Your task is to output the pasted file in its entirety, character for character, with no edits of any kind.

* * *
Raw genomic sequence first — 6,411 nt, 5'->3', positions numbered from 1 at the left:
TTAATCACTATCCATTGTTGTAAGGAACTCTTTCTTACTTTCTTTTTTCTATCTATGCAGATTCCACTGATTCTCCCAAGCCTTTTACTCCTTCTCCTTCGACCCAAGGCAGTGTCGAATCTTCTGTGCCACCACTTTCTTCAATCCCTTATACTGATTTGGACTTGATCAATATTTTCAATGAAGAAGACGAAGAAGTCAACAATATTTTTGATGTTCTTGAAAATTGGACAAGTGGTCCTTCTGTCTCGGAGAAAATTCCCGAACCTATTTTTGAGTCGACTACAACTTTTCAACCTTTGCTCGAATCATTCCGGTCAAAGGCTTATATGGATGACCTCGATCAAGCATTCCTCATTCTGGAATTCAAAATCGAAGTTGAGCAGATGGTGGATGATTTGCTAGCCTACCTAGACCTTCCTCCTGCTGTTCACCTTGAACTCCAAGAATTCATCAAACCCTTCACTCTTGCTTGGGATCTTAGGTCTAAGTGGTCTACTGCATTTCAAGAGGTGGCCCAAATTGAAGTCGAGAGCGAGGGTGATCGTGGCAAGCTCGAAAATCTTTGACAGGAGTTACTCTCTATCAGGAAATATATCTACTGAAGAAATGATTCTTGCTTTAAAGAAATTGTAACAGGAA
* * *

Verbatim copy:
Raw genomic sequence first — 6,411 nt, 5'->3', positions numbered from 1 at the left:
TTAATCACTATCCATTGTTGTAAGGAACTCTTTCTTACTTTCTTTTTTCTATCTATGCAGATTCCACTGATTCTCCCAAGCCTTTTACTCCTTCTCCTTCGACCCAAGGCAGTGTCGAATCTTCTGTGCCACCACTTTCTTCAATCCCTTATACTGATTTGGACTTGATCAATATTTTCAATGAAGAAGACGAAGAAGTCAACAATATTTTTGATGTTCTTGAAAATTGGACAAGTGGTCCTTCTGTCTCGGAGAAAATTCCCGAACCTATTTTTGAGTCGACTACAACTTTTCAACCTTTGCTCGAATCATTCCGGTCAAAGGCTTATATGGATGACCTCGATCAAGCATTCCTCATTCTGGAATTCAAAATCGAAGTTGAGCAGATGGTGGATGATTTGCTAGCCTACCTAGACCTTCCTCCTGCTGTTCACCTTGAACTCCAAGAATTCATCAAACCCTTCACTCTTGCTTGGGATCTTAGGTCTAAGTGGTCTACTGCATTTCAAGAGGTGGCCCAAATTGAAGTCGAGAGCGAGGGTGATCGTGGCAAGCTCGAAAATCTTTGACAGGAGTTACTCTCTATCAGGAAATATATCTACTGAAGAAATGATTCTTGCTTTAAAGAAATTGTAACAGGAA